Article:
Speaking at the opening of the National Youth Council of Ireland’s Screenagers conference today in the Science Gallery, Dublin, Minister for Communications Pat Rabbitte, TD, addressed the need for education and infrastructure to keep abreast of the needs of today’s digital natives, and the role they themselves can play in educating older generations.
Rabbitte pointed to research from Dr Brian O’Neill (who is also speaking at the event) as part of the EU Kids Online project, noting that the fact that Irish children and young people are often not progressing to more creative activities online is something that needs to be addressed.
The Minister believes young people could have a key role to play in educating older generations on how to get online. “I know many young people – perhaps many of the young people you work with – have made an important contribution to national digital inclusion efforts. Many transition-year students are involved in initiatives like Log On, Learn, providing basic internet training to older people – or to their peers,” he said.
Rabbitte went on to encourage the youth workers present to seek ways to engage young people in this way, noting the rewarding feeling they will receive from taking part in such projects. “There may be opportunities to encourage more young people to impart some of the digital skills they have to others. For those that may need support there are online resources available – including course notes and tips for trainers at sites like GetYourFolksOnline.ie,” he said.
Investing in education
Rabbitte addressed the need for education that can accommodate and best serve a generation of digital natives, and cited infrastructural improvements coming to enable this. “I was really pleased to be able to announce earlier this year, the roll out of 100Mb broadband to every second-level school – all will be connected by 2014,” he declared.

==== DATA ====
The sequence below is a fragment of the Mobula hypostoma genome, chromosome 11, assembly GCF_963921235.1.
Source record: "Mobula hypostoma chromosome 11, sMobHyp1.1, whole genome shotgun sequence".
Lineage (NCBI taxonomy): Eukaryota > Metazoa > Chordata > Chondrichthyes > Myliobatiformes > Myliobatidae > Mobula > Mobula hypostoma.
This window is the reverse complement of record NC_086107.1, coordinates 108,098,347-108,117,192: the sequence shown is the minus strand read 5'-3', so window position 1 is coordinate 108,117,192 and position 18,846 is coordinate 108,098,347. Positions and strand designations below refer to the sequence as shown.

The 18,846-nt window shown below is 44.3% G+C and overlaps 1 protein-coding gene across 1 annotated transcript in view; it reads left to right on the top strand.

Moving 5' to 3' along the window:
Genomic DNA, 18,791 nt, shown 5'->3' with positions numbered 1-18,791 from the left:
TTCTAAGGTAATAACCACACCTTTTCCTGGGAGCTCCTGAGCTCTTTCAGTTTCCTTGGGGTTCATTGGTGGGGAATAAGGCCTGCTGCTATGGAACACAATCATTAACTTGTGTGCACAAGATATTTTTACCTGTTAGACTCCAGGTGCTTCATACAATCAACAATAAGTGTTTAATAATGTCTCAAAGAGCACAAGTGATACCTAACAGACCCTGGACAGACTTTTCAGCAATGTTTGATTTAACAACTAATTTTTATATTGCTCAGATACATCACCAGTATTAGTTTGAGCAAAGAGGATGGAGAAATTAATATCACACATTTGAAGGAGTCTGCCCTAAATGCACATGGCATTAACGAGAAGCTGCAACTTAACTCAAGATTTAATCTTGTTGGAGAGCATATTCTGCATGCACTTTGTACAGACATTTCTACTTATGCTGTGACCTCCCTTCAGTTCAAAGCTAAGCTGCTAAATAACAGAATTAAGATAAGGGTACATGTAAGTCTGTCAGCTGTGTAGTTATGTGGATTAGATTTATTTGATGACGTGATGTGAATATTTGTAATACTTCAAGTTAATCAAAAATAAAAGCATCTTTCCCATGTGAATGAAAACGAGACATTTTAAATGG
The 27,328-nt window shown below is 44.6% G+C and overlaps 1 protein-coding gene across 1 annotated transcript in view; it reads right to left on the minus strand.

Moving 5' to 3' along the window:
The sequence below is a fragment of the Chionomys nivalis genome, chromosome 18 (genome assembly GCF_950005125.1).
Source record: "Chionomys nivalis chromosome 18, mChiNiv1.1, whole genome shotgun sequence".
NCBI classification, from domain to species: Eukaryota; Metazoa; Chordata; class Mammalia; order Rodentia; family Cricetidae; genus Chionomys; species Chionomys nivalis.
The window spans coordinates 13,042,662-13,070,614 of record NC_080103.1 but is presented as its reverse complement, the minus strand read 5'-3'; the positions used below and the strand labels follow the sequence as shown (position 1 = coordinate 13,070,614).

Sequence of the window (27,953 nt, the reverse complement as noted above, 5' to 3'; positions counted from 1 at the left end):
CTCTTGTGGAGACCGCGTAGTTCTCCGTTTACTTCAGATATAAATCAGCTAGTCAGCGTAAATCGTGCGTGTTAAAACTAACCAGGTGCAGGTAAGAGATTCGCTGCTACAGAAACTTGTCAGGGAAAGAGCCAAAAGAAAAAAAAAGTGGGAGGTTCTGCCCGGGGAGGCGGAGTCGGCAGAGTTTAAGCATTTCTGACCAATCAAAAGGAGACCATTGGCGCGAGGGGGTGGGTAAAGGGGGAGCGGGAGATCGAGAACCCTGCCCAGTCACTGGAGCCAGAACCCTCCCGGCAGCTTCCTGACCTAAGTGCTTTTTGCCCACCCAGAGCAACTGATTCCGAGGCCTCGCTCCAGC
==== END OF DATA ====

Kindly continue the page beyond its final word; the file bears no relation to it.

“With the infrastructure in place, the technology accessible, and the guidance of progressive educators, we will have the potential to ensure that ICT will play a central role in the development of the digital citizens of the future. I very much hope that those facilities – including their industrial-strength internet connectivity will also be available to the informal education sector and the wider community,” Rabbitte added.
Dangers of digital media
Overall, Rabbitte conveyed an attitude that digital media should be part of everyone’s learning, but he also addressed some of the dangers of digital media to young people today. Particularly, he broached the topic of cyberbullying, which will be discussed at today’s conference with a talk from Prof Mona O’Moore, director of the Anti-Bullying Research and Resource Centre at Trinity College Dublin.
“In my opinion, it seems to be a complex issue – one that should be tackled from different angles – focusing on the perpetrators and on the victims,” said Rabbitte. “In tackling the issue we will need to ensure that all young people have the skills they need in terms of social and digital interaction.”